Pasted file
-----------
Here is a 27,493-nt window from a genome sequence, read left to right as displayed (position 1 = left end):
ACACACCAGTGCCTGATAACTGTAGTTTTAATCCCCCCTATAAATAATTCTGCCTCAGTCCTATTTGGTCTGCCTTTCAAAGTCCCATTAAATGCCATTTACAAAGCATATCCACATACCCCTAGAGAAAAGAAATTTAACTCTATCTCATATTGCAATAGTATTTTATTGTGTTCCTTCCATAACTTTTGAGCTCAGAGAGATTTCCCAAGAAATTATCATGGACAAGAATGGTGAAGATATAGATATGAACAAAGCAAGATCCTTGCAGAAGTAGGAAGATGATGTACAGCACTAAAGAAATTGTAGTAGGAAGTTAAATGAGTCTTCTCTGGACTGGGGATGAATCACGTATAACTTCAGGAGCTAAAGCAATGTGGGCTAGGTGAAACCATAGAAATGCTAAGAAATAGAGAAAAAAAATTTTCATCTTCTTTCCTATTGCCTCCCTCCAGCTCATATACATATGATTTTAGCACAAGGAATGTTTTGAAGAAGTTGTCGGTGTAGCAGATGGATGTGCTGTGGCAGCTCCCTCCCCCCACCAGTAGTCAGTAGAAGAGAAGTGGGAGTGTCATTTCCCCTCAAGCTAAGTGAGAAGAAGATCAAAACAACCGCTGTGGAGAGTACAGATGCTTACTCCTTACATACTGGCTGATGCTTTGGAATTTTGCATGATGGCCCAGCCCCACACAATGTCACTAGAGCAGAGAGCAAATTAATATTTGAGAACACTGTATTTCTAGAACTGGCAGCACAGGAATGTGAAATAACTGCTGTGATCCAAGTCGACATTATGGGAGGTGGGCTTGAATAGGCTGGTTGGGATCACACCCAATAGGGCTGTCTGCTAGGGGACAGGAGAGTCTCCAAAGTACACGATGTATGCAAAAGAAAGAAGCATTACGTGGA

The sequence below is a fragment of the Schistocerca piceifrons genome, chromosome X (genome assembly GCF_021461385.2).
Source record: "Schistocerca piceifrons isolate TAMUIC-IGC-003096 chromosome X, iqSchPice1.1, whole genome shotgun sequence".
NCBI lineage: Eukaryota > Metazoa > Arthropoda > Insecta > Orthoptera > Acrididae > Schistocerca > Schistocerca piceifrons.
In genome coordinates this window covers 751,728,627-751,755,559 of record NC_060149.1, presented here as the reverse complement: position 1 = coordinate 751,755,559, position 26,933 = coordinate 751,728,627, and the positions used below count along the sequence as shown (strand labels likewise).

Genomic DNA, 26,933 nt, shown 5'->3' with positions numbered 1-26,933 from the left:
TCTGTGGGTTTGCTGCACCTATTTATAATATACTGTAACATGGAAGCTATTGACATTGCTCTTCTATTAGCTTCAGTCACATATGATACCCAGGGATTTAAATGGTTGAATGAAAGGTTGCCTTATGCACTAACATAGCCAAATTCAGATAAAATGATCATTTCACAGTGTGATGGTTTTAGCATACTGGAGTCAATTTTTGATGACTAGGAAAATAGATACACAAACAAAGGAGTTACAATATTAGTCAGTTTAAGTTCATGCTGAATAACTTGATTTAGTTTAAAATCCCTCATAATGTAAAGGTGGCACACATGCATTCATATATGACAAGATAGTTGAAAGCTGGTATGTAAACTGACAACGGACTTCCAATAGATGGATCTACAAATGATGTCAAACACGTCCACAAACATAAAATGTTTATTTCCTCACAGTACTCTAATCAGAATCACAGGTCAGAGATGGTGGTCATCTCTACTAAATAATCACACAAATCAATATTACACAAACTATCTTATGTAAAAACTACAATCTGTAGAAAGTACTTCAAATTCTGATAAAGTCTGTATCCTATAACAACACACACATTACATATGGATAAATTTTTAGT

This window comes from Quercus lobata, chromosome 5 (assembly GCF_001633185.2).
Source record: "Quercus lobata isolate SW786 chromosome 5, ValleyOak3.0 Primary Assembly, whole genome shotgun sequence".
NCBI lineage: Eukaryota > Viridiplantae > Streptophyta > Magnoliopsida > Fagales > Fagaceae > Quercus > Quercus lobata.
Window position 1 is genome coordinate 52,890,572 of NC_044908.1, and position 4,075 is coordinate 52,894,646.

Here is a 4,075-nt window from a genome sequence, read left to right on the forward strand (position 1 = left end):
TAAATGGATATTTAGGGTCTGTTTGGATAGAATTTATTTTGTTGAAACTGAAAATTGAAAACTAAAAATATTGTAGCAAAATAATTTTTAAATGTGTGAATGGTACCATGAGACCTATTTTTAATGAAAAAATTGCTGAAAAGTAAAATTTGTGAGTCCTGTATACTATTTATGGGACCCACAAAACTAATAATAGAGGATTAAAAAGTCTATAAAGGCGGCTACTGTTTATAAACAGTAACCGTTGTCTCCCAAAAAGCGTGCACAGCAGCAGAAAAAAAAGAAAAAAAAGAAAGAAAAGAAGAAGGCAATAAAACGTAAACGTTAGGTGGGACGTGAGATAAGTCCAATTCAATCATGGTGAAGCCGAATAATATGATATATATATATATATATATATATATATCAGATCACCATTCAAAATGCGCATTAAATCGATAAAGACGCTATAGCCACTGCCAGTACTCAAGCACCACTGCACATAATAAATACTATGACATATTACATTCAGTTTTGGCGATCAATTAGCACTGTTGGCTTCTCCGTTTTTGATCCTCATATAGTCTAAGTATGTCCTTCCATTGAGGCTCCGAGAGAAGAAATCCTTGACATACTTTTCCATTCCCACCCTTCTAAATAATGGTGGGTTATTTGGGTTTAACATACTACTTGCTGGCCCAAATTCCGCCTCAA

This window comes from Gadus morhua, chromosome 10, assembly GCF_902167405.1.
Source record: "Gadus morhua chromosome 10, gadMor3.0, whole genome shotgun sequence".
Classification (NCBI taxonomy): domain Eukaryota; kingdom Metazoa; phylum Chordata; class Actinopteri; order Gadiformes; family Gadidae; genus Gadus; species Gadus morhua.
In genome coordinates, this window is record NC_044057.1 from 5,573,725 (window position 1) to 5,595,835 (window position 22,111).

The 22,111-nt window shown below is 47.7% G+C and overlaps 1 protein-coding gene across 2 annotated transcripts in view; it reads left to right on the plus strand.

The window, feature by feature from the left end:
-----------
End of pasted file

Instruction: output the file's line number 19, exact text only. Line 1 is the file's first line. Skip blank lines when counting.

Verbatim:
The 22,111-nt window shown below is 47.7% G+C and overlaps 1 protein-coding gene across 2 annotated transcripts in view; it reads left to right on the plus strand.